Olympics-Boxing-Swedish study highlights risk of concussion
GOTHENBURG, July 26
GOTHENBURG, July 26 (Reuters) - Olympic boxers risk fighting while still suffering the effects of concussion as they strive to win medals at the London Games, according to research carried out in Sweden by a doctor and former boxer.
Sanna Neselius, of Gothenburg's Sahlgrenska hospital, told Reuters how tests had shown that, despite showing no symptoms, many amateur boxers were returning to the ring before full recovery.
A former amateur and professional in the female version of the sport, Neselius said spinal fluid was extracted from each of the boxers one to six days after their last fight. The test was then repeated two weeks later.
"What we found was that 80 percent of the boxers had high levels of certain proteins in their spinal fluid, which means that they have got small amounts of damage to the brain, which we call concussion," she said.
"After the rest period most of them had normalized, but 20 percent still had elevated concentrations."
Amateur boxers like Salomo Ntuve, a Swedish Olympic prospect pounding a punchbag in a suburban gym while his brother looked on, will have to take part in up to six fights in two weeks in order to win a medal.
That allows lttle time for rest or recovery, but the 23-year-old shrugged off the risk.
"It's not like you're fighting every day. If I'm fighting today, tomorrow I relax and then the day after I'm fighting again," he said in a break to his routine at the Angered Boxing Club.
"It's enough. I have been boxing for nine years, I can recover after one day," said Ntuve, whose family came from Tanzania.
Beaten semi-finalists in the Olympic ring are assured of bronze medals, and amateurs also wear headguards which reduce the risk of brain trauma.
Fights are shorter than the professional sport, where many retired boxers suffer from diseases and conditions related to head blows received during their careers.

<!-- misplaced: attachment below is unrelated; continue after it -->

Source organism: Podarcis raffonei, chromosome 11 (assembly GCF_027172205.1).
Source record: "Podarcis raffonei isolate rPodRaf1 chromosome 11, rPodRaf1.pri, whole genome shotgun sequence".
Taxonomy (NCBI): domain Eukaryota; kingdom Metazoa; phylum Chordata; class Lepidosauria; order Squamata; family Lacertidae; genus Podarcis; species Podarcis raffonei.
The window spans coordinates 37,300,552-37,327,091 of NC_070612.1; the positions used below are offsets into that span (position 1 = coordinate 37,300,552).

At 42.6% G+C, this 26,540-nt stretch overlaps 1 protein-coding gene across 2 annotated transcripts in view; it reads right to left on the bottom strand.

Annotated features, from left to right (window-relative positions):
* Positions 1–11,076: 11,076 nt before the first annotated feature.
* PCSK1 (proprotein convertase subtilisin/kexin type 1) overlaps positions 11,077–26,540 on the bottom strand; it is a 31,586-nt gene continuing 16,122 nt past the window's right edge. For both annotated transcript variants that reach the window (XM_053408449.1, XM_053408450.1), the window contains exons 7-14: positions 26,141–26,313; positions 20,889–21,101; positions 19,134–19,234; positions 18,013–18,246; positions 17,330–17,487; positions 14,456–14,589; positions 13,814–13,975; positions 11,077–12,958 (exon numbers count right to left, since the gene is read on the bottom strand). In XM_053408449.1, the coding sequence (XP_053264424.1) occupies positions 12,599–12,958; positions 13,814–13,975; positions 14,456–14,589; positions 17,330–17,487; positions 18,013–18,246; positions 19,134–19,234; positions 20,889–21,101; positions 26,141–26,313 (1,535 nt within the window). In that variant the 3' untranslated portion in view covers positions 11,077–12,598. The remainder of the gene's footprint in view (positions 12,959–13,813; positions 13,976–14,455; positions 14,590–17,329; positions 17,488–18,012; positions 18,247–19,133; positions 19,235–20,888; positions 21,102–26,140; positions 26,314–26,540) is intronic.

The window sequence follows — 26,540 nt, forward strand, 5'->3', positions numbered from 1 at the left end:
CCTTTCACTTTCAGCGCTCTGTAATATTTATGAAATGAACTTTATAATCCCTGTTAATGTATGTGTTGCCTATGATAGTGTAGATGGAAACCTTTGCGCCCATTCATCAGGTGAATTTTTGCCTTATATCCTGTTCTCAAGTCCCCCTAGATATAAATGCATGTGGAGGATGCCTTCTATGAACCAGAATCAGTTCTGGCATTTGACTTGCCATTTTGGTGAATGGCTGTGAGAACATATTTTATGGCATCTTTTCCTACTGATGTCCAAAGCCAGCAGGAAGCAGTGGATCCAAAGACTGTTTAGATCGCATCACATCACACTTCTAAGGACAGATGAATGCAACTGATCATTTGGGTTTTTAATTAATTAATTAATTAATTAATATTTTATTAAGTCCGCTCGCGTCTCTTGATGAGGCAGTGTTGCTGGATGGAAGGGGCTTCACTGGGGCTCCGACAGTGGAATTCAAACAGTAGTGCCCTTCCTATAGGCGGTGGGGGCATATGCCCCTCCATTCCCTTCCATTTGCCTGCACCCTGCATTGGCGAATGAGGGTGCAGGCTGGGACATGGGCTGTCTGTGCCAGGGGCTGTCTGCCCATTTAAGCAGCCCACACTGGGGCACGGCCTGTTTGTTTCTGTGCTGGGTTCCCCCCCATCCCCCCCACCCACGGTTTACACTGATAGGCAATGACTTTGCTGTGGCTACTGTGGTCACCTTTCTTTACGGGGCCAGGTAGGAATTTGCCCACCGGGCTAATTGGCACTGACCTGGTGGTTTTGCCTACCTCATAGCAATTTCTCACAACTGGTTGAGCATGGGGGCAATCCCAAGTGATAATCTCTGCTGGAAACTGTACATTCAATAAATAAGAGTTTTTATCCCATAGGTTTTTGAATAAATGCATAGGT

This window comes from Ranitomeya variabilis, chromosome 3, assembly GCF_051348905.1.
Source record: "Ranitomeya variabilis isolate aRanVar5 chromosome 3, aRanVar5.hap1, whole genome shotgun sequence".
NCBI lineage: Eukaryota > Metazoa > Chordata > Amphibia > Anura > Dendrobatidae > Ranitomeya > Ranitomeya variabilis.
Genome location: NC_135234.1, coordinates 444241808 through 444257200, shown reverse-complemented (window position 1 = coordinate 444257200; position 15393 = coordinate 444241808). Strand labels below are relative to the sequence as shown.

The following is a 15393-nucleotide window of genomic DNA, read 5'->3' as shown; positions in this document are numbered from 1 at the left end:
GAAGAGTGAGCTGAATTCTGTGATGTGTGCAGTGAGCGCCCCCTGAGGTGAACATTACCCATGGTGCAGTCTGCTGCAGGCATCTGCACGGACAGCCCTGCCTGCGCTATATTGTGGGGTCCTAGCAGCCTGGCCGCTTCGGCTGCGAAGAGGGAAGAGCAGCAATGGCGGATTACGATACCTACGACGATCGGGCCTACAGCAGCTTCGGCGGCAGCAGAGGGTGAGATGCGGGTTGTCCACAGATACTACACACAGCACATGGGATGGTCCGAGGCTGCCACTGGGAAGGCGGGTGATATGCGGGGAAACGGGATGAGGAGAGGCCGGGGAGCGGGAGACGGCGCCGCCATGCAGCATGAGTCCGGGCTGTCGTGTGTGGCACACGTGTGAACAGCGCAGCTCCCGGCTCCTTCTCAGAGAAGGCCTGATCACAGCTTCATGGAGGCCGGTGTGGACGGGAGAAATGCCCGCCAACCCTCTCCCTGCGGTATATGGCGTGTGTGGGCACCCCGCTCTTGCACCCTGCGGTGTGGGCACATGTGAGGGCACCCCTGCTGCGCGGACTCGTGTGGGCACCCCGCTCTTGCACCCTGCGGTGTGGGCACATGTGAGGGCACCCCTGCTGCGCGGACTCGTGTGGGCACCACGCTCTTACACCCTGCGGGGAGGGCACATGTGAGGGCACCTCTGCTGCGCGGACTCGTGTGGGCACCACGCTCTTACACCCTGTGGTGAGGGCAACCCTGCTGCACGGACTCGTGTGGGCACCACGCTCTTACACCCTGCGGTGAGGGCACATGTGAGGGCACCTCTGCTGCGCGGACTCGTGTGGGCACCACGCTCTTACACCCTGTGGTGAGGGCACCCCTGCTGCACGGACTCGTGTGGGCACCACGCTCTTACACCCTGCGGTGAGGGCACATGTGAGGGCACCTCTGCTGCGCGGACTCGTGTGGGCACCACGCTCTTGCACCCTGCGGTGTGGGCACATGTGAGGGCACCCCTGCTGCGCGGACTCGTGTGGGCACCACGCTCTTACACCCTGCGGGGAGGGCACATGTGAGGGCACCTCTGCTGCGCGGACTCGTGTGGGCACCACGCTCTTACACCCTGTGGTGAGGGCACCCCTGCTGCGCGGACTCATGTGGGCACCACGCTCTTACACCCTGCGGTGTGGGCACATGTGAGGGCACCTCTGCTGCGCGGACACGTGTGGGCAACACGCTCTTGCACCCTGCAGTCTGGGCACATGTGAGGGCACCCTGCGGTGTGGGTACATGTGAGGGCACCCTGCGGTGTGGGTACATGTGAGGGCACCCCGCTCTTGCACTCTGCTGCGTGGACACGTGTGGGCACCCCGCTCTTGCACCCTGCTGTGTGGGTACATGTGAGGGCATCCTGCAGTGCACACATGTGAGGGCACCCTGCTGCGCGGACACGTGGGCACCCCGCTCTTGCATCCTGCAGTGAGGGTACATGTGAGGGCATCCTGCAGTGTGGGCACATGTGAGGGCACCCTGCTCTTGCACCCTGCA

Ntuve said he was well aware of the dangers of boxing but they did not bother him - although they did worry his family, which in turn made him uneasy.
"Almost every sport is dangerous. Boxing is dangerous because people think it's dangerous, but it's not so dangerous," he declared.
"Of course my mom gets worried, of course my dad gets worried when they see me fighting, that's why I don't want them to come to the Olympics. If they worry, I'm going to be worried too."
Ntuve said he had never felt concussed and never been knocked out in his amateur career but was resigned to it happening at some point in the future.
"I tell myself if I continue to box, I will get knocked out some day, but I don't want that day to come. It's a part of boxing to be knocked out, but I'm just worried about not losing," he said.
Asked how he prepared mentally to protect himself with so many fights in such a short time, Ntuve laughed.
"Prepare mentally? I prepare mentally to kick his ass, that guy in the other corner. Just go inside and win, that's the most important thing for me," he said.
Neselius said the long-term effects of the sort of minor brain damage suffered by Olympic boxers were as yet unclear.
"What we do know is that early studies have not been able to show (long-term damage), but we have to learn more. It will be interesting to follow this group and see what will happen in the long term, what will happen with the people who had elevated concentrations," she said.
Ntuve's immediate focus was on the London Games but he intended to fight on afterwards regardless of the risks involved.
"I will keep boxing. It's my thing - people know me as a boxer," he said. (Editing by John Mehaffey/Alan Baldwin)
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